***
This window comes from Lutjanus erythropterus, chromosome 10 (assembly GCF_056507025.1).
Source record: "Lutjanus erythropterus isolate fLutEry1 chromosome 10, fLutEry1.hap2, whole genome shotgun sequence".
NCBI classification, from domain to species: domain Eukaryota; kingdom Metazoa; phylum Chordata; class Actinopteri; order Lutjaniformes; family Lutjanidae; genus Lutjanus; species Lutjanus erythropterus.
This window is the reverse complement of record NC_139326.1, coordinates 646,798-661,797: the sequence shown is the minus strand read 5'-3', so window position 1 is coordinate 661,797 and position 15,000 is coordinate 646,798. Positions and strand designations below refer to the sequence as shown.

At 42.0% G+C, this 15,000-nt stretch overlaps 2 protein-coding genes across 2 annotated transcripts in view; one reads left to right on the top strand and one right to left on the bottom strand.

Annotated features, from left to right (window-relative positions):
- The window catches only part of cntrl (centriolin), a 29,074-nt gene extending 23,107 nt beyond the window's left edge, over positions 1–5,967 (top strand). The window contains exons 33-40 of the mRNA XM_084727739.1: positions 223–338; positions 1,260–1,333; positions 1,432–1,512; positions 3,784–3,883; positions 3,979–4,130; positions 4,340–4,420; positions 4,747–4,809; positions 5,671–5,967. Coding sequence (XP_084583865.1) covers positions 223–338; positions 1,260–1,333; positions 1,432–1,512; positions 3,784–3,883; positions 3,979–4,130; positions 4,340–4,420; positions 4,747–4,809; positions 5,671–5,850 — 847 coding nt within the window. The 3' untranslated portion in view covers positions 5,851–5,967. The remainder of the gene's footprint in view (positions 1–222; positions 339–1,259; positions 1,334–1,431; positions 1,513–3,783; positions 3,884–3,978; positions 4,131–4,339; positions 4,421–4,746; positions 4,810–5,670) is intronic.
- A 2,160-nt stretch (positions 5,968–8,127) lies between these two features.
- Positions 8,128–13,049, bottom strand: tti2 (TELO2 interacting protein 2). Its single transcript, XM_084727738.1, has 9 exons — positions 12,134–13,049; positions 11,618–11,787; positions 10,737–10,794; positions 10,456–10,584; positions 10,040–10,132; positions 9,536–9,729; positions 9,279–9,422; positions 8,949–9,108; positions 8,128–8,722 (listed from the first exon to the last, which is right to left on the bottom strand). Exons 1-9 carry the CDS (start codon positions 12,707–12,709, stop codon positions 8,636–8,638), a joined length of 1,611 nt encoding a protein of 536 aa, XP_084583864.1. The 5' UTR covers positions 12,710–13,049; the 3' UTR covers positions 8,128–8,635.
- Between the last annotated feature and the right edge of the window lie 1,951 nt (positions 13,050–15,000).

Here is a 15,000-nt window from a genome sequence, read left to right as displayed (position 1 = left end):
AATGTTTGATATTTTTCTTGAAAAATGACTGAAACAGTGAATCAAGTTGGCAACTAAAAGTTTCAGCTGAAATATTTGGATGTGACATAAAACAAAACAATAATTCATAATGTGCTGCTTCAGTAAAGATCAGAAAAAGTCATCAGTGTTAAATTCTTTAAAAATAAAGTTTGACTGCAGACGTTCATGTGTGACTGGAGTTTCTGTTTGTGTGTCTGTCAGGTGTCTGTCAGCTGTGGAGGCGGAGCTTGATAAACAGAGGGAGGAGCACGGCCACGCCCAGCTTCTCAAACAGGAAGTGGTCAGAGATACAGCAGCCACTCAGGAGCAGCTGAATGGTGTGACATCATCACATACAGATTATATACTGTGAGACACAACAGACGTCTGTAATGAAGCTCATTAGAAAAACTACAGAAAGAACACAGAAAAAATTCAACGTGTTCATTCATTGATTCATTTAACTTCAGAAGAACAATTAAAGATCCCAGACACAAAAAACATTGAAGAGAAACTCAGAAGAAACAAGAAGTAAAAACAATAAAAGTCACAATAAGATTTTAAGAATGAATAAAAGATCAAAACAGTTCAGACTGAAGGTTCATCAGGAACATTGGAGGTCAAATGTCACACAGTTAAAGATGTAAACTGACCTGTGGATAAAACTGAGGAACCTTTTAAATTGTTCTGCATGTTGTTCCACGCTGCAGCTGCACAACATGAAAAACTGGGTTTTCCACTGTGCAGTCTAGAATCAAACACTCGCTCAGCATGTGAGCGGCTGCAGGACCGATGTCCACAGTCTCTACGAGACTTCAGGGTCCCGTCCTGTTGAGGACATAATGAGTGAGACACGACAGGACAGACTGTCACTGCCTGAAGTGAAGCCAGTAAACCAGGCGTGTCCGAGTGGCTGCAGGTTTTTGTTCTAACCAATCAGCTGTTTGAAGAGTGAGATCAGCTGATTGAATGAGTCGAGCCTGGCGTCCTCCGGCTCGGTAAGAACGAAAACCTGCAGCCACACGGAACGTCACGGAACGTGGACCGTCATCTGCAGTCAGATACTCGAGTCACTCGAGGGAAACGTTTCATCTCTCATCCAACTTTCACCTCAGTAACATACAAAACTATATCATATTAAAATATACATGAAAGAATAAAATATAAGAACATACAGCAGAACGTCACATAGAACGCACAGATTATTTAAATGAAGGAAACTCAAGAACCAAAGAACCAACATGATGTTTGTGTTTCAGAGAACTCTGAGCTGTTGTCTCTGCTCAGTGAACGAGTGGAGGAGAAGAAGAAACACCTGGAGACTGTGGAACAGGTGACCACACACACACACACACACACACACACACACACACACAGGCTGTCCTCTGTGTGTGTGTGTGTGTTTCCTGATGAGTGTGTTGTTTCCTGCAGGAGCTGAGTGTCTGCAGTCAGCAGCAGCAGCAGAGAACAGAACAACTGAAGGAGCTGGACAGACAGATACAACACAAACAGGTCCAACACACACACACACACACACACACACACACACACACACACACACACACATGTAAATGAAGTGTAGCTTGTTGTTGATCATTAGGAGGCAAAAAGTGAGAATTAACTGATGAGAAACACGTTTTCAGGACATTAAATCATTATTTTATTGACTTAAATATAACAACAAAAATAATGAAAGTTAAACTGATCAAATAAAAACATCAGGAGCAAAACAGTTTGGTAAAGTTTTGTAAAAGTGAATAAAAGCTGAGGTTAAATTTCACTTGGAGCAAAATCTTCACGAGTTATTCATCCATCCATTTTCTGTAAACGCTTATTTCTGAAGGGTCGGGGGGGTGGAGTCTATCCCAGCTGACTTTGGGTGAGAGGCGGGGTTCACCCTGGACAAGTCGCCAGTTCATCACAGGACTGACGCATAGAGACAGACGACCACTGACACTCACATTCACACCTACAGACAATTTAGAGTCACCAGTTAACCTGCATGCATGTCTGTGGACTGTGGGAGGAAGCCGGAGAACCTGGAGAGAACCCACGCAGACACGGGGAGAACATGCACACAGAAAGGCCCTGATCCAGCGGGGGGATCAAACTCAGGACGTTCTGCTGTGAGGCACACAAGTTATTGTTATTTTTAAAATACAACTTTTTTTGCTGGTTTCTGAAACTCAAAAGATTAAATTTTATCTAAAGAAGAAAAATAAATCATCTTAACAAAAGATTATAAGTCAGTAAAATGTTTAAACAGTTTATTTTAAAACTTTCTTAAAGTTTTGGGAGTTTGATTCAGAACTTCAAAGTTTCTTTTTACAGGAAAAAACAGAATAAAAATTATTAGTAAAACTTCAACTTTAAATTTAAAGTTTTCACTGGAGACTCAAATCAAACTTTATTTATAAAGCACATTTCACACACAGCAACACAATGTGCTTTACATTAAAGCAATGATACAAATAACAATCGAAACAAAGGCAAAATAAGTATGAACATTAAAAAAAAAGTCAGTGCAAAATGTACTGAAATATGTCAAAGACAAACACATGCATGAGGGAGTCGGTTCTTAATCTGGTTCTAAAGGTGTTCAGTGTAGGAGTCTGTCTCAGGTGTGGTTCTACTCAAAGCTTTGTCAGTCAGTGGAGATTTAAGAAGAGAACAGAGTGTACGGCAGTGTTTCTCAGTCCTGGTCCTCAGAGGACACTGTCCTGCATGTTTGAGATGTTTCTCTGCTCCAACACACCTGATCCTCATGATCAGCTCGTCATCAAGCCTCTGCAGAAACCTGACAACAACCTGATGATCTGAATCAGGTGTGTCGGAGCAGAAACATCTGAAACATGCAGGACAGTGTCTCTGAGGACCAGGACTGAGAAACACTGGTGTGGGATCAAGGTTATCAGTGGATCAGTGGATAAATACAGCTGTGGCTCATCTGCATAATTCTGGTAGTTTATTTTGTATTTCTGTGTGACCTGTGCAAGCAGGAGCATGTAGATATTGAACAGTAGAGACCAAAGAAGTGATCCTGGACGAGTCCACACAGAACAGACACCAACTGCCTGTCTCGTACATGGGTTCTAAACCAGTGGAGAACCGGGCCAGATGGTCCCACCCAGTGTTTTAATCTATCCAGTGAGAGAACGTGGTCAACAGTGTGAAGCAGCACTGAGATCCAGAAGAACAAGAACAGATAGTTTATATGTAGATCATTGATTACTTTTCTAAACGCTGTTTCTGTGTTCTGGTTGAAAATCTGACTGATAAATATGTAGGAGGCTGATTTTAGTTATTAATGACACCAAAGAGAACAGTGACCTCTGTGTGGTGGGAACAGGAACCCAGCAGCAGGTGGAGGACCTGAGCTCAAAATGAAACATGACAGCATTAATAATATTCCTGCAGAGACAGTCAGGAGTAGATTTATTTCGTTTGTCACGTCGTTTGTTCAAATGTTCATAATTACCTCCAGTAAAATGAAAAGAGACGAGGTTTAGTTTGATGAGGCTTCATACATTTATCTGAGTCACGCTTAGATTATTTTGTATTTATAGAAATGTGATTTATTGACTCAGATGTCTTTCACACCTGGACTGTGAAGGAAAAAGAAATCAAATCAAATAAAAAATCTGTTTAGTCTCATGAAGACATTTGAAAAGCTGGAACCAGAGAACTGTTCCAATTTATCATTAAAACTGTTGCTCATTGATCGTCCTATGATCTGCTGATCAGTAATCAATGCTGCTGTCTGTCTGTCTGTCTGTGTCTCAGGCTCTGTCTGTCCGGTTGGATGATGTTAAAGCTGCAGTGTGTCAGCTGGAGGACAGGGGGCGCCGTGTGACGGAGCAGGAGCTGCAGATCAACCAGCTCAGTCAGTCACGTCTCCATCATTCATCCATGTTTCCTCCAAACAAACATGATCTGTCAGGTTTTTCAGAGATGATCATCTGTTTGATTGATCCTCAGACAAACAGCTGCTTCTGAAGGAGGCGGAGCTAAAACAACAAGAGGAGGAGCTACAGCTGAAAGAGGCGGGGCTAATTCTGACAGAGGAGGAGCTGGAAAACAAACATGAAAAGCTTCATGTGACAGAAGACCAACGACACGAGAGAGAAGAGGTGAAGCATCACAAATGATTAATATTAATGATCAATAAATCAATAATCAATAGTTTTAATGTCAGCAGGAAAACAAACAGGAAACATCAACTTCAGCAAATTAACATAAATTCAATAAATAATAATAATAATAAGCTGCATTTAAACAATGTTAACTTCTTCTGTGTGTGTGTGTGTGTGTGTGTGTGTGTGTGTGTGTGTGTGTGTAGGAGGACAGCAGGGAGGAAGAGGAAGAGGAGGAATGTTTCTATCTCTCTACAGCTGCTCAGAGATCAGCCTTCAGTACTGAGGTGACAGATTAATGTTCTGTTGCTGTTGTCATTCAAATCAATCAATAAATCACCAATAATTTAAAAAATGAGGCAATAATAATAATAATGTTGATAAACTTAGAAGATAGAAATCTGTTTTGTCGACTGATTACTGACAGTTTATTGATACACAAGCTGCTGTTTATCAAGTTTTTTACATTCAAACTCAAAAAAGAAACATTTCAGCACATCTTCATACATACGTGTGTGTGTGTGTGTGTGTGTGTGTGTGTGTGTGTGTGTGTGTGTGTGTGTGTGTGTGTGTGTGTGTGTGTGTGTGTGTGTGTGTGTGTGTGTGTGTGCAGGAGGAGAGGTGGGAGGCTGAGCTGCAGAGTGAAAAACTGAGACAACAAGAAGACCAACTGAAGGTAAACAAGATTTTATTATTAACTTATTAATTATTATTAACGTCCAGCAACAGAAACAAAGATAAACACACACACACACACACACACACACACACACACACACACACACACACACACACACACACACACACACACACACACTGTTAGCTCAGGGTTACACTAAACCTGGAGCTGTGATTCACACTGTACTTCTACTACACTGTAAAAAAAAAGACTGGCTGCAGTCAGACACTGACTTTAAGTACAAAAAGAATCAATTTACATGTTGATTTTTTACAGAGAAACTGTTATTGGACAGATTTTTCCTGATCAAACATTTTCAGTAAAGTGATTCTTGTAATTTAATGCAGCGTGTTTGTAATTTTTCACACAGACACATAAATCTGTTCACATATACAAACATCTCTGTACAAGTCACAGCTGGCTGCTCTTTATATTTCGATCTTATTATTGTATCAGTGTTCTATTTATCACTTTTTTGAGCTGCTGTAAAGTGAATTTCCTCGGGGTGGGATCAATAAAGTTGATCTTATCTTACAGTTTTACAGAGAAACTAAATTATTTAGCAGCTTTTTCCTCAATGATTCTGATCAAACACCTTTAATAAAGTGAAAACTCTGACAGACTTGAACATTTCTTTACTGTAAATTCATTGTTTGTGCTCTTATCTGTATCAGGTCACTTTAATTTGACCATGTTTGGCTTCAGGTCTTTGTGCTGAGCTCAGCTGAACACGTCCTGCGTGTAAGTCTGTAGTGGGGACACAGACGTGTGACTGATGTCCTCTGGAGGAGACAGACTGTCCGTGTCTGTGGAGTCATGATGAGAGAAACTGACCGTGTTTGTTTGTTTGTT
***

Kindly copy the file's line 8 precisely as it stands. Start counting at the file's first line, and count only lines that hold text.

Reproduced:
- A 2,160-nt stretch (positions 5,968–8,127) lies between these two features.